In 2015, metalcore pioneers Veil of Maya released their fifth album Matriarch. It was their first record with clean vocals on it, courtesy of new vocalist Lukas Magyar. Depending on who you ask, the injection of this new blood either reinvigorated the group, poisoned them, or worse, made them sound like a Periphery clone. Whether you loved, hated or were altogether unfazed by Matriarch, the band saw no reason to change course and have continued down their chosen artistic path. Though by no means at the end of their journey, the band have pulled to the side to show us their progress over the last two years, which has been distilled into a brand new album called False Idol.

If you were on the fence about the sound change after listening to MatriarchFalse Idol will likely plant your feet firmly on either side of the fence. It is an album with a much stronger sense of identity than its predecessor, leading it to be far more effective proof of concept. This is not to say that Matriarch doesn’t have its own shining moments, but if someone were looking to get to know the current iteration of Veil of Maya this would be the album to point them towards. With just one listen you can tell is a band that has had some time to adjust to their new situation and is ready to operate effectively within it.

Going back to that strong sense of identity mentioned earlier, False Idol is built on a foundation of killer choruses, atmospheric touches and a heaviness that sees the band slowing down a bit. Lukas having proper slotting in the songs because they’re written with him in mind makes a huge difference in how this album plays out. He gets to hit memorable, ear-catching choruses all over this record, with some notable ones being “Doublespeak”, “Pool Spray” and “Manichee”, which is the first Veil of Maya song to have exclusively clean vocals. On top of being given properly structured songs to work with, the quality of his vocals seem to have improved as well. While the vocals are an upfront representation of the work that went into the album, the atmospheric touches that sit beneath or linger around the music add layers that make the music worth inspecting and revisiting.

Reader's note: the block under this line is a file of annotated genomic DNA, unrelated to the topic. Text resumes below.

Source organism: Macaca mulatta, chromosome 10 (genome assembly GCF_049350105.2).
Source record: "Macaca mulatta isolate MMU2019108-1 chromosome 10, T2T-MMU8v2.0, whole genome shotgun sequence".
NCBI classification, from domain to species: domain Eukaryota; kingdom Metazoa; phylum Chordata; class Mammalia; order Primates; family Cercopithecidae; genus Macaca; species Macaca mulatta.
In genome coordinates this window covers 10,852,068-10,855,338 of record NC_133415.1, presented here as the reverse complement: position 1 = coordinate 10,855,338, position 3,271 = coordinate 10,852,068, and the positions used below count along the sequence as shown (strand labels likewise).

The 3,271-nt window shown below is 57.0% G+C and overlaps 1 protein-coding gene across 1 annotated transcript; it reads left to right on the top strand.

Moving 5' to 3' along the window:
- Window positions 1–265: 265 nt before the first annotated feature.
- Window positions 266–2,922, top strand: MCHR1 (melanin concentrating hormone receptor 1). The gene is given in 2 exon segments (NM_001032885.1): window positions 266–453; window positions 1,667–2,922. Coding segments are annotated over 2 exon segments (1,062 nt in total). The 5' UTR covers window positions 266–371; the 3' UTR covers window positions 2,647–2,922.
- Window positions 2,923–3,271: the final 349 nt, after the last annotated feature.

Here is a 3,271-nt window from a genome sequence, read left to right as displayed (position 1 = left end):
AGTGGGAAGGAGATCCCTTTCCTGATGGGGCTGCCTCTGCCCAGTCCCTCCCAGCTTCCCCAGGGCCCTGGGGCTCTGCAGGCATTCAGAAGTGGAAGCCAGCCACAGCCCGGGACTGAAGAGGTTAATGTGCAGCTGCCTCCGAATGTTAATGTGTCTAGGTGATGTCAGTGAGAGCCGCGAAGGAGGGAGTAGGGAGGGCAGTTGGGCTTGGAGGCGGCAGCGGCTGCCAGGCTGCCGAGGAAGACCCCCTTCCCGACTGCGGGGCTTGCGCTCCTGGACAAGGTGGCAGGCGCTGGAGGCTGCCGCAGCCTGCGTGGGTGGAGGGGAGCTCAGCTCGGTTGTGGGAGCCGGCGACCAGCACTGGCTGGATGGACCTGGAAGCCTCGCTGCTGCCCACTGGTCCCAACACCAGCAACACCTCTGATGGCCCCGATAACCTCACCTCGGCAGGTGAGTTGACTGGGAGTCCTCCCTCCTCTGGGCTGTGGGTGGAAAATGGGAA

From eerie whispers at the end of songs to well placed synths/pianos throughout the record, the atmosphere and programming play a major role in making this a unique album in Veil’s discography. The synthesizer presence that first appeared on [id] has continued to become more pronounced and intricate with each album and this feels like the peak of that progression. The opening of “Citadel”, with its quiet pianos, echoing vocals and strings could not have been on any other album released by the band. “Tyrant”, with its spacey synth underneath the chorus and the claps that follow, could not have been on any other album released by this band. Choices like these, both noticeable and subtle, make the album feel like a living, breathing entity.

Another component of the album that sets it apart from what the band has done before is taking the time to slow down. On this album they take a different route when it comes to being heavy, at least for them. Instead of firing on all cylinders, sometimes they pull back and just bend that low end so you can marinate in a stupidly heavy riff accented by cymbal hits, like on the aforementioned “Pool Spray.” This variation makes songs more distinct and memorable as the album doesn’t feel like it’s all one speed/tempo. Don’t worry about the whole album being slow, either. There are still faster songs like “Follow Me” that kick things up when necessary.

False Idol is Veil of Maya’s proper take on their new sound. While still being a distinctly Veil of Maya record, it’s got an entirely different presence and identity than the releases that came before it. Matriarch served its purpose as a decent introduction to new concepts and ideas that the band could explore, but False Idol takes those concepts and ideas and fleshes them out so they can be employed effectively. With song structures that both effectively highlight and complement Lukas, atmospheric touches that add layers worth revisiting and some tempo switch ups that slow the band down when it’s time to get heavy or even take a light ballad break, False Idol dominates.

Veil of Maya’s False Idol is out now via Sumerian Records


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